I am being continually reminded of one hard truth about the sport we all love so much. This is the critical nature of team dynamics on in curling. Certainly, team dynamics are not a unique requirement to our sport but they do seem to have an impact far beyond that of other sports. I decided to do some research into why this might be the case and what I found seemed to agree with what I had figured on my own.
First, an aside. For those of you studying teams and the dynamics within teams, I would highly suggest you look into business literature for additional insight. There seems to be much more of that out there and frankly, the concepts overlap those things that we’re trying to achieve quite nicely.
What did I learn? Well, it’s likely fairly obvious but many of the advantages that small teams enjoy over larger teams also end up being double edged swords. When those “advantages” don’t work well, they end up damaging the small team. The first example of this would be clarity within a team. Each member of a four person team has a pretty direct sight line to each of their team mates. Any difference in philosophy or commitment will be pretty obvious, pretty quickly and there’s no ignoring it. On larger teams, players may not have the level of insight into their team mates that they get on small teams. With that insight is the ability to achieve a level of cohesion that is much more difficult in larger teams. Of course, the chance of the smaller team being pulled apart by those aforementioned differences is also higher. Much of this is due to the increased interaction between each team member. Face it, there’s no “hiding” on a small team, in any respect!
Larger teams can also enjoy (suffer?) the experience of “group think”. That is, a prevailing attitude or gravitation towards consensus that may or may not be beneficial to the groups success. In our smaller teams, players are less inclined to go with the flow because the flow is that much smaller! Again though, the flip side of that is that players who don’t see any support for their opinions can very quickly feel very marginalized within small teams causing discourse and a definite lack of cohesion.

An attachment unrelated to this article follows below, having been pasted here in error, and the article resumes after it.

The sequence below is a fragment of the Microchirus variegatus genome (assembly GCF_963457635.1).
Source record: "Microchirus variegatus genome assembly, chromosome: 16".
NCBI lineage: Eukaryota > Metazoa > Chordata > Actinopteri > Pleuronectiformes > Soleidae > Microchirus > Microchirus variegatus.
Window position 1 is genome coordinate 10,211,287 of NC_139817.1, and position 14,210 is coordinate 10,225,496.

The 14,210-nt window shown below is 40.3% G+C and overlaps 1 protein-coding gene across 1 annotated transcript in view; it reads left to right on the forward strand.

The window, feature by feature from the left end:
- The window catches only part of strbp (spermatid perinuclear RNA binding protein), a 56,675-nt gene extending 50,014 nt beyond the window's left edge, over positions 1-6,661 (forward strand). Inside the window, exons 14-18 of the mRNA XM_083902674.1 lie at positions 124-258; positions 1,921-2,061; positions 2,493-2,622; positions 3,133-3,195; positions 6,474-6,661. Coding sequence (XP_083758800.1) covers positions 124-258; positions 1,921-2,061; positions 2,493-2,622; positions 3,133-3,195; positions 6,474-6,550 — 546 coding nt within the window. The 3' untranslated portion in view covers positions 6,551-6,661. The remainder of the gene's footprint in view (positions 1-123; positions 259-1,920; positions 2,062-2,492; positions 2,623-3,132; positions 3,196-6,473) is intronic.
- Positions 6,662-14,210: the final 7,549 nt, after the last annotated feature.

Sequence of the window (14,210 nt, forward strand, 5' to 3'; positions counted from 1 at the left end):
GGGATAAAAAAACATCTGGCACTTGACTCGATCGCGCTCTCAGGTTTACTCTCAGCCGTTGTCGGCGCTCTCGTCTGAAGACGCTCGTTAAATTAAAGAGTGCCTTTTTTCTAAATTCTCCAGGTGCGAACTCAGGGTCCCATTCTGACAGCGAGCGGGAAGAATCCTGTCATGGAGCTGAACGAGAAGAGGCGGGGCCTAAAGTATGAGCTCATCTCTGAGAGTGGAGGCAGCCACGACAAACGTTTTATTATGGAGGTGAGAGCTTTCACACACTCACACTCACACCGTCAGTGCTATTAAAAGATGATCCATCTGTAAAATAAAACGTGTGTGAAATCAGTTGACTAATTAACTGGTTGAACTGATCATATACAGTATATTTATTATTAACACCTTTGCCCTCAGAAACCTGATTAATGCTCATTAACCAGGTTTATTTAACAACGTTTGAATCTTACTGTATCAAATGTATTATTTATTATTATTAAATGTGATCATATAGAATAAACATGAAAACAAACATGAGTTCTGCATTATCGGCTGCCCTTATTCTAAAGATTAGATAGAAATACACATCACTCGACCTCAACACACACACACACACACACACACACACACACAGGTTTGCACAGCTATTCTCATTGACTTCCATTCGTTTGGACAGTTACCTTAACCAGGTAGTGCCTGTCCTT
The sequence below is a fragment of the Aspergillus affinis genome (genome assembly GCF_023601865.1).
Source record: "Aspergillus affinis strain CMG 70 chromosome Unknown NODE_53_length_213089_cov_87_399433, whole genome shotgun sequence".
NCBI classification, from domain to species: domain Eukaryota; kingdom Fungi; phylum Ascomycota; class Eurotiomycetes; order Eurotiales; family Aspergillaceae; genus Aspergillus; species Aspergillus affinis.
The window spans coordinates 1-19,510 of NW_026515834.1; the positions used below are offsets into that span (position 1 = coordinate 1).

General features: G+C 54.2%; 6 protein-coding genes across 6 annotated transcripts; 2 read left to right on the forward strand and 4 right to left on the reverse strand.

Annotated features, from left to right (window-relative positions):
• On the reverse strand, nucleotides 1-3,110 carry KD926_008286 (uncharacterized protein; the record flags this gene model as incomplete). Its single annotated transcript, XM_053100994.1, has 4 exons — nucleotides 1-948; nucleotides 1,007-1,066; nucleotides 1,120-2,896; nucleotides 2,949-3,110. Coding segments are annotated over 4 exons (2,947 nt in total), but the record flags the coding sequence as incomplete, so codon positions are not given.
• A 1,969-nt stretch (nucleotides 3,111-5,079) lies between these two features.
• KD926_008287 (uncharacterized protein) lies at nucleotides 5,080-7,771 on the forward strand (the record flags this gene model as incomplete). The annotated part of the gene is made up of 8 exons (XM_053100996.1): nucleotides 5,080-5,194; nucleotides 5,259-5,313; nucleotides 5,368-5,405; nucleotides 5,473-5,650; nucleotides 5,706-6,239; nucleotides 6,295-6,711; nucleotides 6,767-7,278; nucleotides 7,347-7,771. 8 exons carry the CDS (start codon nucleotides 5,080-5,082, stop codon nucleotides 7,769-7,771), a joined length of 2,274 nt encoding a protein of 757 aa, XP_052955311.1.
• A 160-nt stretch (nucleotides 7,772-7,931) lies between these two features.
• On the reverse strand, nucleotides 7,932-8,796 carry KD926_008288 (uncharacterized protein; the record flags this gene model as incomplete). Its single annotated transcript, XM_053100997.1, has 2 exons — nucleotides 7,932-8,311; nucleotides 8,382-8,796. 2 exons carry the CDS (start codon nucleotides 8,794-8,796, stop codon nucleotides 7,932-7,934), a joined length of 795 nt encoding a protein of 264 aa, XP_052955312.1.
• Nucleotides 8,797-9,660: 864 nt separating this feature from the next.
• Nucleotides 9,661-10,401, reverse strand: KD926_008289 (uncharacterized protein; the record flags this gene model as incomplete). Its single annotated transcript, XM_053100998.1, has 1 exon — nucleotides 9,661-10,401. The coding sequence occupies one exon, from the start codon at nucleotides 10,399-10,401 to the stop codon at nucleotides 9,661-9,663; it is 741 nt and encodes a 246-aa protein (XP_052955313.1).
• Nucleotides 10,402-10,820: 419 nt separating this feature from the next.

If small teams can get on the same page, they are much better to develop a strong sense of trust in each other. It’s much more difficult for larger teams to achieve this across the board and that trust brings with it a whole pile of benefits.
That is just scratching the surface of the “small team vs. large team” study. What does that have to do with us as coaches? Everything. It’s our job to build and foster the environment where these considerations go down the “positive” road rather than the negative one. I’ve said before, a coach cannot force team cohesion, they can only create an environment where it has the best chance to succeed. I cannot stress enough that in my limited experience, it’s this team formation and nurturing that has the single biggest impact on a team’s success. We need to constantly be examining how we do business so that we are giving our teams the best chance to bond.